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Food allergies are growing in prevalence among U.S. children. According to the Centers for Disease Control and Prevention (CDC), 3 million children were reported as having food allergies in 2007 — that’s up 18 percent from 10 years prior. For these children, as well as their friends, siblings, and parents, navigating their condition is complex.

We’ve rounded up some of the best books for children with food allergies and the people who love them.

Young children with food allergies often deal with questions and attention they’d rather not have to. “Allergic Like Me” by Michelle Meyer-Devlin, is a storybook for these children. She wrote the book to let children with allergies know they’re not alone. Meyer-Devlin has a child with severe food allergies, so she knows the struggles all too well.

Understanding food allergies can be difficult for adults, let alone young children. In “DJ’s Allergies,” author Jennifer Ormond, and illustrator Curt Walstead, use a young character named DJ to explain food allergies and just how serious they are. Ormond has four children, three of which have severe food allergies. She knows the key to raising healthy children with this condition is educating them as early as possible about their allergies and what it means to be allergic.

Children with food allergies can’t indulge their impulses when it comes to enjoying treats at a birthday party. For Michelle, waiting for her mother’s permission to share in a friend’s birthday cake is a grueling episode. “Can I Have Some Cake Too?” by Melanie Nazareth,is a great lesson for children with food allergies, but also for the other children they spend time with. The book also includes discussion questions and additional resources, making it a great addition to the classroom library.

This book from allergy mom Ellen Weiner is a great volume for sharing in the classroom. It tells the story of Jeffrey and how his food allergies affect his school day. It does a wonderful job of teaching children to empathize and support their classmates who have food allergies.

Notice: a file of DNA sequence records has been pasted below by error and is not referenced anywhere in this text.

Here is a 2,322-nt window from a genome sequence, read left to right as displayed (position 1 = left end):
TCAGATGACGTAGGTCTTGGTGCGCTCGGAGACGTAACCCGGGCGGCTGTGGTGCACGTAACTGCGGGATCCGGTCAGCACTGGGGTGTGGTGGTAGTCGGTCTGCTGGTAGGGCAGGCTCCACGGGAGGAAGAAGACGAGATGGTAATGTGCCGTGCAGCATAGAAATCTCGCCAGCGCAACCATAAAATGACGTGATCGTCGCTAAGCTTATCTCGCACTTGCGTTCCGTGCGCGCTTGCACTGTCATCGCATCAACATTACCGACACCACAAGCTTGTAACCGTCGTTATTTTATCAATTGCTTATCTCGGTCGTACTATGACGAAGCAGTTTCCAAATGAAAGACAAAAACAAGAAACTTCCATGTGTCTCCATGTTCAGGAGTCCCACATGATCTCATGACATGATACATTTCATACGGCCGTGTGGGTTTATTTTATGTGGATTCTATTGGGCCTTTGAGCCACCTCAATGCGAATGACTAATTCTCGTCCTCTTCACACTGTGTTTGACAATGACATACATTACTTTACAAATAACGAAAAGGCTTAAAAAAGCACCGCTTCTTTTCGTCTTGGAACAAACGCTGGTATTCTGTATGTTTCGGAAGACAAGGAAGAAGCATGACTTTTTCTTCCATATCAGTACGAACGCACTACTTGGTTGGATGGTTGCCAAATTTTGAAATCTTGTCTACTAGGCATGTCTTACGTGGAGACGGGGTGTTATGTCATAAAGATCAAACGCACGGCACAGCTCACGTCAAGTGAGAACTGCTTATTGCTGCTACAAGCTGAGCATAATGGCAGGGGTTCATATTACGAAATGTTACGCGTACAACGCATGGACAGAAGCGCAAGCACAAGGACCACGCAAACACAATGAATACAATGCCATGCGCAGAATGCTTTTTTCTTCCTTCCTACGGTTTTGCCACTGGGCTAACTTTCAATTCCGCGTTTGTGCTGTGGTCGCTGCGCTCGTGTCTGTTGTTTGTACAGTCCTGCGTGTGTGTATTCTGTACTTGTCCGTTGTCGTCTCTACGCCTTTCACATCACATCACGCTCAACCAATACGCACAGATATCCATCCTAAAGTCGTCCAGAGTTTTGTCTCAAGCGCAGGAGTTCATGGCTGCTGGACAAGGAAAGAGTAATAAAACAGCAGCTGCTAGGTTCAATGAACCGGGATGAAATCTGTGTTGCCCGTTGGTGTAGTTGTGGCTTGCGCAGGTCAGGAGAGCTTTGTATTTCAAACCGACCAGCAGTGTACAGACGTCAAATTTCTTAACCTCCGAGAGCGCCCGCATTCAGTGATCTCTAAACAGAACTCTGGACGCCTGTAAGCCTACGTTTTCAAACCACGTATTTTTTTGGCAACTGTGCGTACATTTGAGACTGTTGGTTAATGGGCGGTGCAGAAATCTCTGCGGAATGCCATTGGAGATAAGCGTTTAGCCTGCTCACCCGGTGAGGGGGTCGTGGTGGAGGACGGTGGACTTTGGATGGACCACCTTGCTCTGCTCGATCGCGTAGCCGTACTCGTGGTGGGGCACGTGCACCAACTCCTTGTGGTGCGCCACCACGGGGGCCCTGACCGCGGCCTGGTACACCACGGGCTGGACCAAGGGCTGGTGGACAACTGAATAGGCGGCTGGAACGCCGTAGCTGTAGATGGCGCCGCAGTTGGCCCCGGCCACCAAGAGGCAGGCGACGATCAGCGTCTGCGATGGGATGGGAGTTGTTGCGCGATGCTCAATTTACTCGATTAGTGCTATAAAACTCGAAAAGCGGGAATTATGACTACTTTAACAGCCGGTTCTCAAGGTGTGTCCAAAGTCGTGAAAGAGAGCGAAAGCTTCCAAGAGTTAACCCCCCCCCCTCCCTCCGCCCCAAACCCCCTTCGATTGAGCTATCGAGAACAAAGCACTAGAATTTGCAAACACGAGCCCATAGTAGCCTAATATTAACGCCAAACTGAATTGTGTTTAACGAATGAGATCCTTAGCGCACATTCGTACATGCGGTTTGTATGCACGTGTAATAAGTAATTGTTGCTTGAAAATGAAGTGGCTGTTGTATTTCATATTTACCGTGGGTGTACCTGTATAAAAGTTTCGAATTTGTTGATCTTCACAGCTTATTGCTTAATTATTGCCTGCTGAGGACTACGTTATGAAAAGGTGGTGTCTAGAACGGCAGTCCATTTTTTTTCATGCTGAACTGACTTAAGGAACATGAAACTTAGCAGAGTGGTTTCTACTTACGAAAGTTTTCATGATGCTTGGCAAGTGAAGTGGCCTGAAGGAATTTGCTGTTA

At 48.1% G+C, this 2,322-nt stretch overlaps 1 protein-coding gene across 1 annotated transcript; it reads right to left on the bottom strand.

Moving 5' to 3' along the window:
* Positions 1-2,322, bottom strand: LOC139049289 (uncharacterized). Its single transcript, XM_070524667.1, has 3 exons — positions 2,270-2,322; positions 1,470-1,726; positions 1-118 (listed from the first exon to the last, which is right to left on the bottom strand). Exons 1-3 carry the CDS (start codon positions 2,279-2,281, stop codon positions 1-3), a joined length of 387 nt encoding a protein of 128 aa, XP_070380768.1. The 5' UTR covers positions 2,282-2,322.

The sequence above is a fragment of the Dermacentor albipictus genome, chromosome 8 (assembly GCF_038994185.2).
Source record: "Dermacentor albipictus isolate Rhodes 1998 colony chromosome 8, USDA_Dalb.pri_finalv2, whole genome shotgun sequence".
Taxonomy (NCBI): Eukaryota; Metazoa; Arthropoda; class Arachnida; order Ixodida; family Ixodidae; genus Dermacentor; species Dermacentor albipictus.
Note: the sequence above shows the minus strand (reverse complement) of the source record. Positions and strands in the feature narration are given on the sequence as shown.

The outdoor creatures in “The BugaBees” all have their own specific food allergies. This book from Amy Recob showcases how a community of friends can be a great source of support and fun when you sometimes have to skip dessert. Using rhyming verse to tell the story, this is a great book to read aloud to children who either have food allergies, or who share playtime or the classroom with those who do.

What happens when you can’t eat your best friend’s birthday cake? That’s the problem Paula faces when she’s invited to Regina’s party, where the cake is topped with peanut butter candies. Regina has a peanut allergy. This story illustrates potential conflicts that children may have with their friends who don’t understand allergies. It offers a great lesson in friendship, compromise, and keeping healthy.

Stephanie Sorkin is the mother of a child who has food allergies. She knows the difficulties of living with the diagnosis. The book is about Nutley, a unique squirrel who has an allergy to nuts. Join him in this adorable book as he navigates his special lifestyle. Sorkin has pledged to give the proceeds of her book to FARE, an organization that raises money and awareness for children with food allergies.

Living with a food allergy doesn’t begin and end with choosing the right foods for snacks and mealtimes. In “Food Allergies and Me,” you’ll accompany Jack as he goes through his school day, visits his allergist, and plays with friends on the playground. With the help of Jack and his friends, this book can help teach children about food allergies and how allergies are nothing to be ashamed of.

When a young boy learns of his nut allergy after a reaction at a birthday party, his whole life changes. This book from Mary Rand Hess accompanies him as he learns to navigate life with an allergy. From asking what’s in his favorite foods, to cleaning out the cupboards at home, it offers real life experiences that are perfect for illustrating the tactical side of living with a food allergy.

Peanut butter is a popular food at Nutley School. But when a new student arrives with a peanut allergy, everyone’s forced to take a hard look at their love of the nut. This book by Gloria Koster and Maryann Cocca-Leffler, explains food allergies and the social obstacles kids with allergies may face. It also illustrates creative ways of dealing with food allergies in school.

For most kids, the most difficult part of having a food allergy is abstaining from all of the goodies life presents. In “Why Can’t I Have a Cupcake?” is about Rory, who hates that cupcakes make him sick. But at a birthday party he meets another child who can’t eat certain foods. Written by Betsy Childs and illustrated by Dan Olson, this book does a great job of showing children that they aren’t alone in their food allergies. Other kids struggle with the limitations of a strict diet, too.

“Patty’s Secret: A Tale About Living with Food Allergies,” is about Patty, who is ashamed of her allergies and keeps her condition a secret at her new school. This book from Leneille Moon and Brandon Fall, talks about the dangers of keeping such a serious condition quiet. It also helps teach children an important lesson for kids worried about fitting in.